Some years ago I wrote in these pages about the beginning of tourbillon fatigue and the growing interest in minute repeaters, which strike the hours, quarters and minutes using a combination of high and low notes sounded when small hammers hit a pair of gongs: strips of metal that curl around the movement. At that time there were only a few watchmaking houses that offered this refined complication. Since then things have moved on, and now it seems that the chiming watch is becoming an increasingly varied genre.
An indication of how mainstream striking watches have become was in the list of prizes being offered at this year’s Grand Prix d’Horlogerie de Genève, which has added a separate category for the genre. According to the rules, this comprises “watches with at least one acoustic indication or complication, notably watches equipped with repeater, striking, musical or any other acoustic function”. It seems that today a watch with a sound mechanism is a sine qua non for any brand with the remotest pretensions to being taken seriously by collectors of haute horlogerie.
And as more brands enter the space, collectors have become increasingly discerning. After all, when you are spending a six- or seven-figure sum on a timepiece, you want to know exactly what you are paying for. Should one choose, for example, normal or cathedral gongs (slightly longer gongs delivering a richer sound); a movement with a governor (a type of constant-force device for the wheel train of the repeater mechanism that keeps the rhythm and speed of the striking constant and also cuts out the whirring background noise) or a traditional anchor system. And if the combination of dings and dongs that signals the hours is a little lacklustre – and you can afford it – there’s a Westminster chime, which uses multiple gongs and hammers to replicate the peal of bells that rings out from the Houses of Parliament.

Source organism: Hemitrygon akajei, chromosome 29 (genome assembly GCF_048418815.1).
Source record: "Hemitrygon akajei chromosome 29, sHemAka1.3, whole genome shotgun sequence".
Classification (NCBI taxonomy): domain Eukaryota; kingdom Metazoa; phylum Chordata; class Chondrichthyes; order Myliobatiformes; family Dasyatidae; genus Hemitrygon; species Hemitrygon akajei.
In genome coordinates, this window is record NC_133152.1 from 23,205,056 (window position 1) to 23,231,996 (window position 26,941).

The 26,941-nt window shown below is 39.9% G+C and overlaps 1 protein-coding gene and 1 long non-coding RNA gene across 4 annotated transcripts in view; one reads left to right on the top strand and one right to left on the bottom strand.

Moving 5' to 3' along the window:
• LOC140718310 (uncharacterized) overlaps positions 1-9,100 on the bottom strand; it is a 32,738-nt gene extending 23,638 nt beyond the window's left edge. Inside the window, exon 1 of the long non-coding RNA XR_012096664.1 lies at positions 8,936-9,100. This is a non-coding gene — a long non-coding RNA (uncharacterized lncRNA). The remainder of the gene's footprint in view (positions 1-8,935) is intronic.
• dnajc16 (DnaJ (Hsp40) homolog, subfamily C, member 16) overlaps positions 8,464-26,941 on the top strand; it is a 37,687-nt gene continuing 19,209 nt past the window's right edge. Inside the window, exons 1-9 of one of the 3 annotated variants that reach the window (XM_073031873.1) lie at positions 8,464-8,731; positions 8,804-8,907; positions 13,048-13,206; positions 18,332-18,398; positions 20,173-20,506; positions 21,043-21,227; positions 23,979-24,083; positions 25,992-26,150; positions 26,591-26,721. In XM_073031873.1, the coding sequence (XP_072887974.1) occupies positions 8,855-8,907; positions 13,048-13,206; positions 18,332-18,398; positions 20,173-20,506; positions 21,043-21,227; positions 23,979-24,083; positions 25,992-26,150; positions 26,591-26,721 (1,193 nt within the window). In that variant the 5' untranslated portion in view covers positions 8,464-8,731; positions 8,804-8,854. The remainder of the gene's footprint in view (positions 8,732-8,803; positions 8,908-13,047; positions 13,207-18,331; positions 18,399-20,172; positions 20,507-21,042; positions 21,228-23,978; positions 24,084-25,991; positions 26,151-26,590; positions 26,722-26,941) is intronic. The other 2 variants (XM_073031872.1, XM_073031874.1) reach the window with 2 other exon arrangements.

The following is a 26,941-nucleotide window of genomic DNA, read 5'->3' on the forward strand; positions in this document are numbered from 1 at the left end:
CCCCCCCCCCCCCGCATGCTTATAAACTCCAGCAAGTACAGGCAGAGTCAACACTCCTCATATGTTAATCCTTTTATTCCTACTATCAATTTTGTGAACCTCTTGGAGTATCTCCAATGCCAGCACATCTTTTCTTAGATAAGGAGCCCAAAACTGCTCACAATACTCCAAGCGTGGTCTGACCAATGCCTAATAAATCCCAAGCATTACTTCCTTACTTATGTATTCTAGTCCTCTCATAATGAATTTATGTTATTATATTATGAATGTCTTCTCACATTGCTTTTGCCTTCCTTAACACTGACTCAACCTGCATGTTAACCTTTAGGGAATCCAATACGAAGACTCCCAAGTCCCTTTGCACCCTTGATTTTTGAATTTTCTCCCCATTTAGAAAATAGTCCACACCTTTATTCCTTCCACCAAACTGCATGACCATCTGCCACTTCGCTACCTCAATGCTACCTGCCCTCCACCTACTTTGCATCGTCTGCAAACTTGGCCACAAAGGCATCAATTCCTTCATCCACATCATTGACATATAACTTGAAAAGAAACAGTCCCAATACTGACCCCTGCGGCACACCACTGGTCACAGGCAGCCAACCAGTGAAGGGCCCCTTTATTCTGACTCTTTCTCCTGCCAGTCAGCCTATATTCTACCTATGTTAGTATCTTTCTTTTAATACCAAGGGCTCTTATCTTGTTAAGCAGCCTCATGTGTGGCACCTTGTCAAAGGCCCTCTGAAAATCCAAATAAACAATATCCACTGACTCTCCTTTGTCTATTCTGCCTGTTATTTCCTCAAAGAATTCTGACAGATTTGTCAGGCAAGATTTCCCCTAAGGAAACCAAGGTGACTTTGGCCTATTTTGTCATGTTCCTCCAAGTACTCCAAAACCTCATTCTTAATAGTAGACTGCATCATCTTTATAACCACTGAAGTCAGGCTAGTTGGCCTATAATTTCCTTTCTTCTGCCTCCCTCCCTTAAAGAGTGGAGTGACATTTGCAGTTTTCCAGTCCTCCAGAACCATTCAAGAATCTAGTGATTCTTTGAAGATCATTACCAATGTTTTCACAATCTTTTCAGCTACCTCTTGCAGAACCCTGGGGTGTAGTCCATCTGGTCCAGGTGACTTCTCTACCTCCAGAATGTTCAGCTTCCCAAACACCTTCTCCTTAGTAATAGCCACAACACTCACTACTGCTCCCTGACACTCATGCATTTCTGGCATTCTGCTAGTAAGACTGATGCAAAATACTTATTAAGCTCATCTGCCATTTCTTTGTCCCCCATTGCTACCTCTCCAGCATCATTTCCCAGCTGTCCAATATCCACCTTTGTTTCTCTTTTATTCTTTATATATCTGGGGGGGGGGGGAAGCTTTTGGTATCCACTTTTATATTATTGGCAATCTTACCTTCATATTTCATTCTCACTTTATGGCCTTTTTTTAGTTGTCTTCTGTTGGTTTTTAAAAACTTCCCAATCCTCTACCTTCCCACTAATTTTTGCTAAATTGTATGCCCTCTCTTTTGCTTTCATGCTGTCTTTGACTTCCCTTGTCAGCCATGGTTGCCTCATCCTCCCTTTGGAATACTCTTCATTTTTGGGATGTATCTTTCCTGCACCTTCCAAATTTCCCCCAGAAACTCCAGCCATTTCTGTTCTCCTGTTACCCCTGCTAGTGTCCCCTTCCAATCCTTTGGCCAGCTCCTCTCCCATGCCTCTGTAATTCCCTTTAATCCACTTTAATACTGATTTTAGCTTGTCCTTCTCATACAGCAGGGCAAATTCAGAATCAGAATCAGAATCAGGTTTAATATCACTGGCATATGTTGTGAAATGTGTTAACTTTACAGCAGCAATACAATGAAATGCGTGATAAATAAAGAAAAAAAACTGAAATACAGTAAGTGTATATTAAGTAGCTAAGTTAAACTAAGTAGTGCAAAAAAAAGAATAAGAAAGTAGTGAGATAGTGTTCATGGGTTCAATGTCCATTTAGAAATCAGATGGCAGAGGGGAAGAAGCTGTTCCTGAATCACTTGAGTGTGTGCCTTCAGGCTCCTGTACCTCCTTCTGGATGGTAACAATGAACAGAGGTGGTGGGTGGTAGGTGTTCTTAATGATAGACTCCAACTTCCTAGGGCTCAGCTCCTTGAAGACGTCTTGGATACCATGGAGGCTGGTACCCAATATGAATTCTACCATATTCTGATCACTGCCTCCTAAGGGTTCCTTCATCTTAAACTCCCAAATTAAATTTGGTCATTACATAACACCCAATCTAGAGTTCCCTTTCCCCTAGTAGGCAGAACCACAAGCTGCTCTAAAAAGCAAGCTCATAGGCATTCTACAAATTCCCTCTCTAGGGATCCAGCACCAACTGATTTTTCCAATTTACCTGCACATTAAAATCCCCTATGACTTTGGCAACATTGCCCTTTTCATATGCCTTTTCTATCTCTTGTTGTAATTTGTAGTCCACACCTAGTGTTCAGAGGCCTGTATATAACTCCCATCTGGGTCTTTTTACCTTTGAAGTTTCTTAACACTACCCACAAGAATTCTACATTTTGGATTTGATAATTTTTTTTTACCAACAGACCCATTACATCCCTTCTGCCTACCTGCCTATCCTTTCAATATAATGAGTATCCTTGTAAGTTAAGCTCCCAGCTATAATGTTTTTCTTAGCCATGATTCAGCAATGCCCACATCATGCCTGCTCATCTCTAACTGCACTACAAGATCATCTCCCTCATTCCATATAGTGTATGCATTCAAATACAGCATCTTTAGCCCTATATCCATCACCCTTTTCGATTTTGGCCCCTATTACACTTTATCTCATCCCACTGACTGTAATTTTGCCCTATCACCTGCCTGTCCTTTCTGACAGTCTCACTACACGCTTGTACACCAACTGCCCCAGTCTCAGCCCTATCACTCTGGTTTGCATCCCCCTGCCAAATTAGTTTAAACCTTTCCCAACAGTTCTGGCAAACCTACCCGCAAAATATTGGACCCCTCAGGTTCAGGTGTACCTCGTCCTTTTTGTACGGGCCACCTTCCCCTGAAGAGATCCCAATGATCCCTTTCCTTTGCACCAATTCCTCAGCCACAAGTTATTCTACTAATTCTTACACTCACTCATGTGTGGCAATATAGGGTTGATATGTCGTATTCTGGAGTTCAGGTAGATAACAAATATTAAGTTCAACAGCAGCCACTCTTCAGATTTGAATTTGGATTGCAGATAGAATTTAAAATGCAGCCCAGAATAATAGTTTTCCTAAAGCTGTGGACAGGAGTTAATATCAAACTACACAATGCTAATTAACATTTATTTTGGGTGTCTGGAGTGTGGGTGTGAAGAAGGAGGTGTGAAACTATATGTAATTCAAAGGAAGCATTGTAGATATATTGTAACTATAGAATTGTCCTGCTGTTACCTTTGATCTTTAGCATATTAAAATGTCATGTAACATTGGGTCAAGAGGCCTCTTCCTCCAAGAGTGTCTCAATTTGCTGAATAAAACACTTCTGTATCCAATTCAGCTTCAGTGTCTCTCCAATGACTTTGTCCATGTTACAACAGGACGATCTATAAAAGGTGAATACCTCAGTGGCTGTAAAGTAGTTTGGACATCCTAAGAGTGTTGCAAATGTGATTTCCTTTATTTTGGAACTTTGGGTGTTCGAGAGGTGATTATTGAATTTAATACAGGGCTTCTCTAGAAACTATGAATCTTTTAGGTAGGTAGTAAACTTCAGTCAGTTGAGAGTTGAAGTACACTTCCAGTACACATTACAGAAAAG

With the increasing focus on the “manufacture” ethos that is closely linked to the perception of value in the minds of many modern collectors, mastering a minute repeater brings huge watchmaking credibility to a brand, especially a relative newcomer such as Louis Vuitton, which in 2011 launched a minute repeater for travellers that told the time in one timezone on the dial and tolled another on the gong. Its president of watches and jewellery, Hamdi Chatti, hints at more advanced chiming watches along this line in the near future and says that by the Basel fair next year he hopes to have something remarkable to show.
His caution in not revealing too much ahead of time is understandable, as it takes years for a brand to interpret this very special complication in a way that is coherent with its heritage. Fabrizio Buonamassa, director of Bulgari’s Watch Design Centre, is as eloquent on the subject of the elegant way in which the repeater mechanism of the Ammiraglio del Tempo (£268,000) is activated by making one of the lugs the trigger as he is on the technical achievement of creating a four-gong Westminster chime. Meanwhile Piaget, a long-time specialist in ultra-slim watches, was proud to claim in 2013 that it had launched what was then the slimmest self-winding minute repeater on the market, designed and assembled totally in-house using a special case with hollow walls to enhance the sound.